Leveraging on transfer learning for image classification using Keras

(Skcript Bot) #1

The task of image classification has persisted from the beginning of computer vision. There have been multiple breakthroughs over the years. Before the onset of Deep Learning, computer vision was heavily dependent on hardcoded mathematical formulas that worked on very specific use cases. With the advances in neural networks, convolutional neural networks (CNN) have become very efficient at image classification. Datasets like the Imagenet helped a lot in aiding the CNN learn features faster.

Transfer learning is a method to use models with pre-trained weights on large datasets like Imagenet. This is a very efficient method to do image classification because, we can use transfer learning to create a model that suits our use case. One important task that an image classification model needs to be good at is - they should classify images belonging to the same class and also differentiate between images that are different. Here we can leverage on the pre-trained model’s weights. These models have thousands of classes and can differentiate very well among all classes.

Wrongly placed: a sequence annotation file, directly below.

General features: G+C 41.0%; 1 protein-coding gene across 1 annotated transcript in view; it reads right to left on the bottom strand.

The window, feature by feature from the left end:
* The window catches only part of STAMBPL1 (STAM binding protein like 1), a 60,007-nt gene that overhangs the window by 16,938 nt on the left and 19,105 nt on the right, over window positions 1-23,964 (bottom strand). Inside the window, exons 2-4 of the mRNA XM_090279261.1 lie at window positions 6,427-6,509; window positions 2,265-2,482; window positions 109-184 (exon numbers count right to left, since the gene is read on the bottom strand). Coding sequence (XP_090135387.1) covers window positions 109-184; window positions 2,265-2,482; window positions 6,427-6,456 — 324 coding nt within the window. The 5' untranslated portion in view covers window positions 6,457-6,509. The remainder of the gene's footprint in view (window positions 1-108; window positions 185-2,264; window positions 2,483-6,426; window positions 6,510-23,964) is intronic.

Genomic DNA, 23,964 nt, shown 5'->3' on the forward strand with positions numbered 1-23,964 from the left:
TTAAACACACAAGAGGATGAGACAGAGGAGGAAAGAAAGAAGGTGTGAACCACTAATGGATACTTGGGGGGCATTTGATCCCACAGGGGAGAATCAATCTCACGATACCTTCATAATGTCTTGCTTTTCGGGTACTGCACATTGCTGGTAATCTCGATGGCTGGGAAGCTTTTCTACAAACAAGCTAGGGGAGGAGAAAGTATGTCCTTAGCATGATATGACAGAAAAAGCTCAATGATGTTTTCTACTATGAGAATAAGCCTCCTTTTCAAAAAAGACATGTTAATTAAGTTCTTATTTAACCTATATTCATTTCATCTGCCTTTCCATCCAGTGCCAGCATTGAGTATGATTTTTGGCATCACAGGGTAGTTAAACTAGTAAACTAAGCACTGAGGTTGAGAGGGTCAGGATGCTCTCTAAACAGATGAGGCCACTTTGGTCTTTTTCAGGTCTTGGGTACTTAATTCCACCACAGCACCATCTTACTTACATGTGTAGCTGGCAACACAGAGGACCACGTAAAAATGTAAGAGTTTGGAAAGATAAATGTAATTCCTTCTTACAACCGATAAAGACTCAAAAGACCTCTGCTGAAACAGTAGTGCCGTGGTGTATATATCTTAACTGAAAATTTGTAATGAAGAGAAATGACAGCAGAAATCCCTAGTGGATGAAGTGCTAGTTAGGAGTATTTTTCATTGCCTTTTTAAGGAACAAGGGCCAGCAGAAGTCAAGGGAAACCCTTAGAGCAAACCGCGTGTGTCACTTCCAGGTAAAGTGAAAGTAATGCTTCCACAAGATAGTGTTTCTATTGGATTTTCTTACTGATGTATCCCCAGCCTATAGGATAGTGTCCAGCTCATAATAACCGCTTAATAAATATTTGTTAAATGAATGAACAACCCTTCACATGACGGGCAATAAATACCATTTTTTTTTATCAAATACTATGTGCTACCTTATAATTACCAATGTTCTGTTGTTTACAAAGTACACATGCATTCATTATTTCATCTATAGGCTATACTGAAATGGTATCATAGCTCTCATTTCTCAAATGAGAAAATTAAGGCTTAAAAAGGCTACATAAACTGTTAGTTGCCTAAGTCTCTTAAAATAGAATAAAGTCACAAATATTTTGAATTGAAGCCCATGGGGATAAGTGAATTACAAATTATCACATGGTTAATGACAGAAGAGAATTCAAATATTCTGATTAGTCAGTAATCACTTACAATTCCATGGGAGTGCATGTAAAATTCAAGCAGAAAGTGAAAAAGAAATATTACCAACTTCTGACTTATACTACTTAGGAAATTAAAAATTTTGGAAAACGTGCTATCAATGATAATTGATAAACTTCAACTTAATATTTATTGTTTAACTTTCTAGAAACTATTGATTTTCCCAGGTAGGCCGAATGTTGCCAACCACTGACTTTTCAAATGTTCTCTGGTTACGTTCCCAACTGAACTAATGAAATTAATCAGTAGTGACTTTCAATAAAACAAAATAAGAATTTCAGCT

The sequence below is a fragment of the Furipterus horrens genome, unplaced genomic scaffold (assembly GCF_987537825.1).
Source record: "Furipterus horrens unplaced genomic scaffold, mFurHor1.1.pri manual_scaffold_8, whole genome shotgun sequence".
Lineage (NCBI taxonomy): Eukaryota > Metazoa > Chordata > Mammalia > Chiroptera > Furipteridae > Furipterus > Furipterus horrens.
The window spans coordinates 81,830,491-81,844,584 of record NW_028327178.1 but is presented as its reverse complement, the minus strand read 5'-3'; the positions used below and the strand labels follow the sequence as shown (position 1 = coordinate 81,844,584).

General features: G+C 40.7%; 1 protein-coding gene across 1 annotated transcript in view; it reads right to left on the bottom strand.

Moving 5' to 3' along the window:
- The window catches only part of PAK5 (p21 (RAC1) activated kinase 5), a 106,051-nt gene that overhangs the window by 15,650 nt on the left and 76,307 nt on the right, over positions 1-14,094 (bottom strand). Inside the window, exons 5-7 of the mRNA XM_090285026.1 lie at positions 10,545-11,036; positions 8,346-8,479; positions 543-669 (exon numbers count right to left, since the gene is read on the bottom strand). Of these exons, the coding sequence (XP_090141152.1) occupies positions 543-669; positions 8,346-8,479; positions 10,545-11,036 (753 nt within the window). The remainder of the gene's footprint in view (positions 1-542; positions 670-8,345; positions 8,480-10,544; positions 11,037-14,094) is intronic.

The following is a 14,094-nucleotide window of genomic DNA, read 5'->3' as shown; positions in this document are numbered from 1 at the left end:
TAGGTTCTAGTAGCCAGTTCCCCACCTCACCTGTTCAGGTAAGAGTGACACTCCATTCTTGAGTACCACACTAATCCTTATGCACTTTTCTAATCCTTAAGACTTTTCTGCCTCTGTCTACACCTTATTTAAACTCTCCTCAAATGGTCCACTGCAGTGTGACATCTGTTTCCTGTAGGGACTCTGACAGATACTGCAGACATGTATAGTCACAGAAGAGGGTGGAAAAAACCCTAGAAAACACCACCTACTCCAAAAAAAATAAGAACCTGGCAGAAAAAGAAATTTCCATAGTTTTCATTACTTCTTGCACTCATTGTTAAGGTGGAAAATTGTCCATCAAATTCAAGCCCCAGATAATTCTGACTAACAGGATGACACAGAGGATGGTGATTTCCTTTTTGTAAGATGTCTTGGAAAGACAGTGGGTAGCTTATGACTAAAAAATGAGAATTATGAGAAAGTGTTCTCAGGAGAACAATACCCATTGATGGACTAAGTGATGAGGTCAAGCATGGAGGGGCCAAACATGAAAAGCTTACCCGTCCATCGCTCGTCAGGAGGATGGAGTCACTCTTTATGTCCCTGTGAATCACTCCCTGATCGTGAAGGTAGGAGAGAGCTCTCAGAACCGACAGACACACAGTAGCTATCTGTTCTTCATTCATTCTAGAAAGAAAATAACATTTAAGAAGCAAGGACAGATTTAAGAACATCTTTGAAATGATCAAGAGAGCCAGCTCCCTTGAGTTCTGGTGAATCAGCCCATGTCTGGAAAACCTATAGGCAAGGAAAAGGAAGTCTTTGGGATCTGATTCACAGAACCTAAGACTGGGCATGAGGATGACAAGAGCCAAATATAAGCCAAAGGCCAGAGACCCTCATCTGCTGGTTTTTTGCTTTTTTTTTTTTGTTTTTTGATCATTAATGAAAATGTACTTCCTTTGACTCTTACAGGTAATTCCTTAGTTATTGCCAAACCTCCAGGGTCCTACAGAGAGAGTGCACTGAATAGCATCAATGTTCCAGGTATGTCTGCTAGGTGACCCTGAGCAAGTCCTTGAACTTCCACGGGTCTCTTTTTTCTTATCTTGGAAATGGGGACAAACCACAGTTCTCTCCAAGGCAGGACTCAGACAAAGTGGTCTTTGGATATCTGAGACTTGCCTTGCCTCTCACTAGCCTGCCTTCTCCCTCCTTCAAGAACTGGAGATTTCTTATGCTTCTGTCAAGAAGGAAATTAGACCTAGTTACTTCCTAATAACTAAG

Depending on our dataset, we can use multiple methods in transfer learning. If our dataset is small and similar to the original dataset, we could use the pre-trained convnets as a fixed feature extractor. In this method, we remove the last fully connected layers. A fixed length vector is computed for every image and then a linear classifier is trained for the new dataset. Another method is to actually fine-tune the convnet by retraining the weights by continuing the back-propagation. In this tutorial, we will see the first method of removing the last layer and attaching our own classifier.

Let us consider a case where we have a dataset of flowers that we would like to classify as their respective types. You can download the dataset from here (This can be done programmatically as well). This dataset has 5 classes of flowers - Daisy, Dandelions, Sunflowers, Roses and Tulips. First and foremost we need convert the data into a format that is needed by the Keras function.

Preparing the data Our dataset has the images in their respective class folders. We need to split them into train, test and validation datasets.

data_dir = 'flower_photos/'
directory = './'
contents = os.listdir(data_dir)
classes = [each for each in contents if os.path.isdir(data_dir + each)]
file_paths = []
labels = []
for each in classes:
        class_path = data_dir + each